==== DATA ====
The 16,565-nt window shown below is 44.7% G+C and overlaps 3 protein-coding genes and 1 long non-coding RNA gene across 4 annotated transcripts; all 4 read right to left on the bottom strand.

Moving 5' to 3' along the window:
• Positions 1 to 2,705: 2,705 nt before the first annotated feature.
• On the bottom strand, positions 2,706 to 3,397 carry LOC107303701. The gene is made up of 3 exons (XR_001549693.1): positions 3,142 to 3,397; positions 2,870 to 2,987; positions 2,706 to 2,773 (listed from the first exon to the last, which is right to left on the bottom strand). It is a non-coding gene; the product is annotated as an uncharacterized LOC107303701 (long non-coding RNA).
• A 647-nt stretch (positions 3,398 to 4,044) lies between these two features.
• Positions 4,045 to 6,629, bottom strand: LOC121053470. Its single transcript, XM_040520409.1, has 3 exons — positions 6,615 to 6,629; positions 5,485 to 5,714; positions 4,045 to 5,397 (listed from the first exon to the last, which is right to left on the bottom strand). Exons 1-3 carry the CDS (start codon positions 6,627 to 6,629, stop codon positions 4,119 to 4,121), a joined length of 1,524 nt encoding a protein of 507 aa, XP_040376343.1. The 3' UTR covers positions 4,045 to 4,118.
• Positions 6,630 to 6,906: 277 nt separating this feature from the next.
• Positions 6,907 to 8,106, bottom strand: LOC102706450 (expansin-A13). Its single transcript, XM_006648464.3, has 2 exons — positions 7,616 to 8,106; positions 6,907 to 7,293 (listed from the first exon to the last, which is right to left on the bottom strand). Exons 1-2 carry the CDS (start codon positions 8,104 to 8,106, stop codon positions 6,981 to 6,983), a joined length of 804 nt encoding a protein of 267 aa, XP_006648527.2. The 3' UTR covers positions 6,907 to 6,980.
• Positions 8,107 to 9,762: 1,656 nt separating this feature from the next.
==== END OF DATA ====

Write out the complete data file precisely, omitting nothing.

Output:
The 16,565-nt window shown below is 44.7% G+C and overlaps 3 protein-coding genes and 1 long non-coding RNA gene across 4 annotated transcripts; all 4 read right to left on the bottom strand.

Moving 5' to 3' along the window:
• Positions 1 to 2,705: 2,705 nt before the first annotated feature.
• On the bottom strand, positions 2,706 to 3,397 carry LOC107303701. The gene is made up of 3 exons (XR_001549693.1): positions 3,142 to 3,397; positions 2,870 to 2,987; positions 2,706 to 2,773 (listed from the first exon to the last, which is right to left on the bottom strand). It is a non-coding gene; the product is annotated as an uncharacterized LOC107303701 (long non-coding RNA).
• A 647-nt stretch (positions 3,398 to 4,044) lies between these two features.
• Positions 4,045 to 6,629, bottom strand: LOC121053470. Its single transcript, XM_040520409.1, has 3 exons — positions 6,615 to 6,629; positions 5,485 to 5,714; positions 4,045 to 5,397 (listed from the first exon to the last, which is right to left on the bottom strand). Exons 1-3 carry the CDS (start codon positions 6,627 to 6,629, stop codon positions 4,119 to 4,121), a joined length of 1,524 nt encoding a protein of 507 aa, XP_040376343.1. The 3' UTR covers positions 4,045 to 4,118.
• Positions 6,630 to 6,906: 277 nt separating this feature from the next.
• Positions 6,907 to 8,106, bottom strand: LOC102706450 (expansin-A13). Its single transcript, XM_006648464.3, has 2 exons — positions 7,616 to 8,106; positions 6,907 to 7,293 (listed from the first exon to the last, which is right to left on the bottom strand). Exons 1-2 carry the CDS (start codon positions 8,104 to 8,106, stop codon positions 6,981 to 6,983), a joined length of 804 nt encoding a protein of 267 aa, XP_006648527.2. The 3' UTR covers positions 6,907 to 6,980.
• Positions 8,107 to 9,762: 1,656 nt separating this feature from the next.